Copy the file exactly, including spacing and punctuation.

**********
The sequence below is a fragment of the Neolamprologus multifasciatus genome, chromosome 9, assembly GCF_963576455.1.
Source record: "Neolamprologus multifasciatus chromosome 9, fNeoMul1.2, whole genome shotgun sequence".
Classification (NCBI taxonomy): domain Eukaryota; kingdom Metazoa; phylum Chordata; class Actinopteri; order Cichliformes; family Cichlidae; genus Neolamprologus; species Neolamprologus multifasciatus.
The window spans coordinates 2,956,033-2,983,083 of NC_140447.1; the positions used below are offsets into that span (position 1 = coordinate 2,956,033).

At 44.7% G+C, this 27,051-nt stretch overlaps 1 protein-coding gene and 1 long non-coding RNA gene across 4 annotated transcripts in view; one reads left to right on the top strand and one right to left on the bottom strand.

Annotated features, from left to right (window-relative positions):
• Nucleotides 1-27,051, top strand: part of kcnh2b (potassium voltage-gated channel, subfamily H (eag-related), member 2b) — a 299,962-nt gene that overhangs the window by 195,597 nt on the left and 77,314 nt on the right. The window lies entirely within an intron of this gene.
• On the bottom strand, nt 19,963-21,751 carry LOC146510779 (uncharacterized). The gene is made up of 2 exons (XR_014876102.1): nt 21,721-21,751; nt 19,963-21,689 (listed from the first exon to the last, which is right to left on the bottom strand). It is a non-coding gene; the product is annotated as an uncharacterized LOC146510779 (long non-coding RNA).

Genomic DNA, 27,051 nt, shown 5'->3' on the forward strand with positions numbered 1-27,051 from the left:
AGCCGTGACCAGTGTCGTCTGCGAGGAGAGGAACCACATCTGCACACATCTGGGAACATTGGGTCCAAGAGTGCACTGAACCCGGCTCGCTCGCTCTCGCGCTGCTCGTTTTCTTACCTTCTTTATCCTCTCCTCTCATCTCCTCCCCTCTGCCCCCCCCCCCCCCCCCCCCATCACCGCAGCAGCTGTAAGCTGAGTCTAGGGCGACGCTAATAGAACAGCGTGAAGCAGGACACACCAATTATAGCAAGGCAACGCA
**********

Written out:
The sequence below is a fragment of the Neolamprologus multifasciatus genome, chromosome 9, assembly GCF_963576455.1.
Source record: "Neolamprologus multifasciatus chromosome 9, fNeoMul1.2, whole genome shotgun sequence".
Classification (NCBI taxonomy): domain Eukaryota; kingdom Metazoa; phylum Chordata; class Actinopteri; order Cichliformes; family Cichlidae; genus Neolamprologus; species Neolamprologus multifasciatus.
The window spans coordinates 2,956,033-2,983,083 of NC_140447.1; the positions used below are offsets into that span (position 1 = coordinate 2,956,033).

At 44.7% G+C, this 27,051-nt stretch overlaps 1 protein-coding gene and 1 long non-coding RNA gene across 4 annotated transcripts in view; one reads left to right on the top strand and one right to left on the bottom strand.

Annotated features, from left to right (window-relative positions):
• Nucleotides 1-27,051, top strand: part of kcnh2b (potassium voltage-gated channel, subfamily H (eag-related), member 2b) — a 299,962-nt gene that overhangs the window by 195,597 nt on the left and 77,314 nt on the right. The window lies entirely within an intron of this gene.
• On the bottom strand, nt 19,963-21,751 carry LOC146510779 (uncharacterized). The gene is made up of 2 exons (XR_014876102.1): nt 21,721-21,751; nt 19,963-21,689 (listed from the first exon to the last, which is right to left on the bottom strand). It is a non-coding gene; the product is annotated as an uncharacterized LOC146510779 (long non-coding RNA).

Genomic DNA, 27,051 nt, shown 5'->3' on the forward strand with positions numbered 1-27,051 from the left:
AGCCGTGACCAGTGTCGTCTGCGAGGAGAGGAACCACATCTGCACACATCTGGGAACATTGGGTCCAAGAGTGCACTGAACCCGGCTCGCTCGCTCTCGCGCTGCTCGTTTTCTTACCTTCTTTATCCTCTCCTCTCATCTCCTCCCCTCTGCCCCCCCCCCCCCCCCCCCCATCACCGCAGCAGCTGTAAGCTGAGTCTAGGGCGACGCTAATAGAACAGCGTGAAGCAGGACACACCAATTATAGCAAGGCAACGCA